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How Pin-Up Introduced Me To Self-Love


“I am what I am, I am my own special creation” – Gloria Gaynor


[Author’s Note: This post was originally published as an article in the first issue of Adore Pin Up Magazine, and has been altered.]

Iwas sixteen when I first realised that it was possible to use eyeliner on top of my eyelids. It happened during class as I asked one of my friends how she managed to have such dark lashes and cat-like eyes. Not sure if I was making fun of her, she shared an amused look with another friend, and revealed to me the wonders of successfully applied make-up. That eyeliner could do more than just slowly melt down my face, was a personal epiphany.

Sadly, I am no longer in contact with this particular friend, but to this day I remember her as the woman who enthralled me with her unapologetic femininity, and who introduced me to the realm of personal taste, elegance, high-heels, corsets, and Dita Von Teese.

It didn’t take long for me to become obsessed with this newly revealed world and to want nothing more than to be part of  its decadence, spectacle, glamour, confidence, titillation, and shameless self-love. I was hooked.

Nine years have passed since then, and I have spent a great deal of time exploring, testing, and trying on “femininity, “being a woman,” and wondering what that even means.

As I am sure you know, this process is an ongoing and complex one, but I wanted to share one crucial step on this journey with you because it changed a lot for me:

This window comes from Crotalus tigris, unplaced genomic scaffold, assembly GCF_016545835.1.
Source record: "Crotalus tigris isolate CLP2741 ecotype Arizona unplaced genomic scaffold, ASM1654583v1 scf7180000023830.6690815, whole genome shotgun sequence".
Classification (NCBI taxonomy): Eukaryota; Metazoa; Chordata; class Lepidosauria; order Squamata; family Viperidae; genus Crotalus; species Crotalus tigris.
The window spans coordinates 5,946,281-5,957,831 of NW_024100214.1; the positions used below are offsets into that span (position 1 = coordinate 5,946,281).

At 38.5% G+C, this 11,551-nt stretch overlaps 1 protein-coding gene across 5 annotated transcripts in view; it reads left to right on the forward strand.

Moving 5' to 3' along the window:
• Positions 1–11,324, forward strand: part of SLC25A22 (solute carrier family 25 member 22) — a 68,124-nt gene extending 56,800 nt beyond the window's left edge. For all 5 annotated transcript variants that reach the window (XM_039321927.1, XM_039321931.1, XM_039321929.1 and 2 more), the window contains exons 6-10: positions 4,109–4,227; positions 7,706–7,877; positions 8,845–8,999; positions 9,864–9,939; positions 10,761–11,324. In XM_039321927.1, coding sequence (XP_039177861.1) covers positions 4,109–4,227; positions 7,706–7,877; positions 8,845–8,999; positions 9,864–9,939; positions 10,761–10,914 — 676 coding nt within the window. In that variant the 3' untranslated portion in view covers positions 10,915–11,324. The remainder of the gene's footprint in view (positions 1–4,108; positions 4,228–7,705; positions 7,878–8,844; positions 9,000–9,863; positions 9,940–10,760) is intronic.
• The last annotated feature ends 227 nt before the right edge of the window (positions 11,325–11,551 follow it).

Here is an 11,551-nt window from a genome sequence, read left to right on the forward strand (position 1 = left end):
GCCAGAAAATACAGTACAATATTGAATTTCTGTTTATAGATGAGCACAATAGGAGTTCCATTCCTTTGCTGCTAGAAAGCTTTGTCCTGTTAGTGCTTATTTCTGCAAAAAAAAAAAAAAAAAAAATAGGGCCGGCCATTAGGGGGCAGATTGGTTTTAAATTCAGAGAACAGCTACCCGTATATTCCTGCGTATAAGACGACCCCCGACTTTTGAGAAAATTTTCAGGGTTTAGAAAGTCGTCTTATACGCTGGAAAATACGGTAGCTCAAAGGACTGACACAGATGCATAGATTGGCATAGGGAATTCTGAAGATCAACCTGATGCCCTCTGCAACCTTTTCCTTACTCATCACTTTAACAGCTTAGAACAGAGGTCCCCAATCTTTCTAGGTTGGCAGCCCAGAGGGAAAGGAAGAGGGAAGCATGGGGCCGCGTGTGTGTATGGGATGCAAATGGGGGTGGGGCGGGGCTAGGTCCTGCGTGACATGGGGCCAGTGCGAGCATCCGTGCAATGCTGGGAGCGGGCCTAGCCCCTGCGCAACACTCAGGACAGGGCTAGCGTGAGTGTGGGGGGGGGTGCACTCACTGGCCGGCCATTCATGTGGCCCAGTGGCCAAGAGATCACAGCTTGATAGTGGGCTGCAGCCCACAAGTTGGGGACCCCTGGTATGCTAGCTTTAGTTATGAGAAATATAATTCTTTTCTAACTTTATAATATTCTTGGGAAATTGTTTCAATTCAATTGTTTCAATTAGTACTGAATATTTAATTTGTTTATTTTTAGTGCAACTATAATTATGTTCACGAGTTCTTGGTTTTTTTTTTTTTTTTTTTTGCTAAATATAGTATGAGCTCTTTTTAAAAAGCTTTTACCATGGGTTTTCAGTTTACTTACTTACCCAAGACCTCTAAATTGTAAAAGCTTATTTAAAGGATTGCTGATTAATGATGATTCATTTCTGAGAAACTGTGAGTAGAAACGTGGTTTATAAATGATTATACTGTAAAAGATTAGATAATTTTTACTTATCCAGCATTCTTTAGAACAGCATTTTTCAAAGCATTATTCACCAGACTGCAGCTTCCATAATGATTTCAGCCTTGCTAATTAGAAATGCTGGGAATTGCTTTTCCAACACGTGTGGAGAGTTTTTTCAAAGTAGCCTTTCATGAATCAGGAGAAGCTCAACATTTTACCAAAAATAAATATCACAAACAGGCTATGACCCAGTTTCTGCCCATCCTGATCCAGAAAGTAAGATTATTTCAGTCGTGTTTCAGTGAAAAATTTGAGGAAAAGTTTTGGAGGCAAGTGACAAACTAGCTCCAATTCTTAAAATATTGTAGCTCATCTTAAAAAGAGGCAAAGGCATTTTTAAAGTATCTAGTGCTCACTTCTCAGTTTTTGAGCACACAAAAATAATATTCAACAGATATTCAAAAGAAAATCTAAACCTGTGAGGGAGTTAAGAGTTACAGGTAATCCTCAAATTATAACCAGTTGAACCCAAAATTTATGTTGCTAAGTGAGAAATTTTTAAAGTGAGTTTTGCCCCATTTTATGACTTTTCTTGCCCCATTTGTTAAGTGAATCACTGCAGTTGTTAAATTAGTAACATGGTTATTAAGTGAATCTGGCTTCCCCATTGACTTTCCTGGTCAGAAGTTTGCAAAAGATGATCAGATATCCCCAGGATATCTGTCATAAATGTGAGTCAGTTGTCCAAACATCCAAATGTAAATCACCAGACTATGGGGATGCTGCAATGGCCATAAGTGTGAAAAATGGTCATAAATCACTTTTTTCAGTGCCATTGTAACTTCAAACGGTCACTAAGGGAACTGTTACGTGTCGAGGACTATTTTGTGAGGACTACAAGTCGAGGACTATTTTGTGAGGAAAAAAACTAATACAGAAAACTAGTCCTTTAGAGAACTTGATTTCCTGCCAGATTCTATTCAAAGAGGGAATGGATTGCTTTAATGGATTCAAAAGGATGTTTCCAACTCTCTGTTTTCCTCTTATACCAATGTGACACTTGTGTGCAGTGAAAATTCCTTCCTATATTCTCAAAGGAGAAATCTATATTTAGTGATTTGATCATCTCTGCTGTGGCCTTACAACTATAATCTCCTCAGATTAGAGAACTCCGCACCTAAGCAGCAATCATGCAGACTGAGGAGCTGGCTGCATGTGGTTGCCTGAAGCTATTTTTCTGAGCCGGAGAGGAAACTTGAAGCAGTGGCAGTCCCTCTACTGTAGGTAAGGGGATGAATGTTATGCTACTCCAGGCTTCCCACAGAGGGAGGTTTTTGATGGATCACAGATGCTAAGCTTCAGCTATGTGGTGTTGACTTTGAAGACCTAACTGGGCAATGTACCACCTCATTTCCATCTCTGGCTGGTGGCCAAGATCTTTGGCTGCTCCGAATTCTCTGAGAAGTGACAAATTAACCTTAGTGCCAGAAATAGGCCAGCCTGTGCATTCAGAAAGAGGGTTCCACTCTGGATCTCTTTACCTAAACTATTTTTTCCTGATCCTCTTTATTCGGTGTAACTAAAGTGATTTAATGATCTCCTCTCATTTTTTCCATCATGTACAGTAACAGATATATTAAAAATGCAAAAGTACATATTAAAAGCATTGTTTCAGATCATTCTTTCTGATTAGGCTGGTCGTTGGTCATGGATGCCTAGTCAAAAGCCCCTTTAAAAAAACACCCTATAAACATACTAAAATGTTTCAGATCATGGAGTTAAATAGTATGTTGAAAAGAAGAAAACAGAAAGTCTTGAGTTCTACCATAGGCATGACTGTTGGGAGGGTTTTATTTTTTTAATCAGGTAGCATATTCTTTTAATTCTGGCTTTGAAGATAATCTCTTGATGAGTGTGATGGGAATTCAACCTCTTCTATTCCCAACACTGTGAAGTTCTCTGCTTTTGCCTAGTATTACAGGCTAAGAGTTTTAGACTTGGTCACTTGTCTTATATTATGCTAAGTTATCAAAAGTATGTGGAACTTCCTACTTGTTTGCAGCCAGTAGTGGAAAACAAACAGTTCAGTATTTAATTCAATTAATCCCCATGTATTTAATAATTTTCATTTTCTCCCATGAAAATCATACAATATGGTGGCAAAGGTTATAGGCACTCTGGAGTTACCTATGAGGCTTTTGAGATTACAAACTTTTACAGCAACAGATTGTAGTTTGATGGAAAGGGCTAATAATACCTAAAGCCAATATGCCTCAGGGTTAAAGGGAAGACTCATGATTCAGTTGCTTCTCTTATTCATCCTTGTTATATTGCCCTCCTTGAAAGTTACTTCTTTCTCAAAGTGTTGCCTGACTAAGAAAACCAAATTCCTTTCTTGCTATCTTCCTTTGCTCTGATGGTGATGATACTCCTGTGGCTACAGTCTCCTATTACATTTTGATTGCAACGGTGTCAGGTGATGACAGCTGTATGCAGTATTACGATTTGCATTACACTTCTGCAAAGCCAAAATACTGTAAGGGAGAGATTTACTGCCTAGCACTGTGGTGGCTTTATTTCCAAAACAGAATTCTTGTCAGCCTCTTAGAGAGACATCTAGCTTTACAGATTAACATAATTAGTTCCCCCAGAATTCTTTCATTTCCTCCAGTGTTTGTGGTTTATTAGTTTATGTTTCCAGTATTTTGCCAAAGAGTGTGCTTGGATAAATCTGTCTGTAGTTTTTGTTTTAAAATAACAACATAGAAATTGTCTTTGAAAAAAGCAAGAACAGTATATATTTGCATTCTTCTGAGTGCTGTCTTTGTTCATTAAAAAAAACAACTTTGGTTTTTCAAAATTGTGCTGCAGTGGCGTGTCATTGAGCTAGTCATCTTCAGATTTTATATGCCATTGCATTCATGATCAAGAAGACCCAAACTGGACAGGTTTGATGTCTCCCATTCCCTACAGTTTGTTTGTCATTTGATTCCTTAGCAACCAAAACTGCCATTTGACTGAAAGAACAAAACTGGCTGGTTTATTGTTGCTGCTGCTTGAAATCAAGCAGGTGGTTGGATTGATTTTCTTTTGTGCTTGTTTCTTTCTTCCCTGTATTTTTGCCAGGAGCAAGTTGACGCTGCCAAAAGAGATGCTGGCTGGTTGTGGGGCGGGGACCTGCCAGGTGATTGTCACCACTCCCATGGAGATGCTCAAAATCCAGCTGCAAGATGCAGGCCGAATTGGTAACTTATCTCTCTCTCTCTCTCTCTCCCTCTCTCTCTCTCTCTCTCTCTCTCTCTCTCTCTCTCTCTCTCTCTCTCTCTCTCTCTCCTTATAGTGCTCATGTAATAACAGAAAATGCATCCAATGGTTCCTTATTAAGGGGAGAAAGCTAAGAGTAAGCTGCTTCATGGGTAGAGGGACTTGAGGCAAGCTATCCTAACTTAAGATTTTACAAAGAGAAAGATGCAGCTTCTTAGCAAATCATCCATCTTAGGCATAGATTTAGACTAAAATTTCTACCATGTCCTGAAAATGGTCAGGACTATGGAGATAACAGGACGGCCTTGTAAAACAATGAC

Getting involved with the Pin-Up lifestyle and community.

When I first encountered something called a “Pin-Up,” I only had Dita Von Teese, Google Images, and Gil Elvgren drawings to look up to.

For a long time it didn’t occur to me to actually figure out if there were any other women doing this, or if a community existed. However, once I started searching in earnest about four years ago, I very quickly found the names and pages of women such as Bianca Bombshell, Tess Holliday, Fuller Figure Fuller Bust, and Emily Doll [amongst many others].

Finding them, and their body positive/ self-loving messages changed me forever.

It was an encounter with the sublime – a stomach curdling joy-fear.

Joy, because there were women who looked so much more like me and nothing like the women I saw gracing the public sphere.

Fear, because everything I had believed about body size and appearance was false, and it had taken me so long to realise it.

Needless to say, I turned into a Pin-Up stalker out of pure fascination for these women who were defying all the rules that I thought were limiting me.

For every excuse and limitation that I used to justify why I couldn’t live out the life I secretly wanted to, I found at least one woman who proved me wrong.

For the first time, I realised I did not have to look any particular way. I could experiment with whoever I wanted to be, without the shame and guilt.

Even though it might seem shallow to acknowledge that a lifestyle that is primarily focused around vintage beauty and revealing of what the Victorians would call “unmentionables,” the confrontation with it enabled me to undergo a massive paradigm shift.

As a result of engaging with this lifestyle and the community around it, I started an internal healing process that helped me break the cycle of self-loathing and inspired me to reclaim my agency.

A side-effect of this was that feeling good about how they looked and what they were doing, slowly made me feel better about myself too.

It also introduced me to the notion of self-love and what femininity [that I had never truly connected with before] could look and feel like.

“Your life is a sham ’til you can shout out, I am what I am!” – Gloria Gaynor

I had my first Pin-Up shooting in September 2013, and I knew straight away: This is it.

Ever since that eyeliner incident and my initiation into the world of Pin-Up and Burlesque, I had secretly, and guiltily, dreamt of modelling.  *I cannot tell you why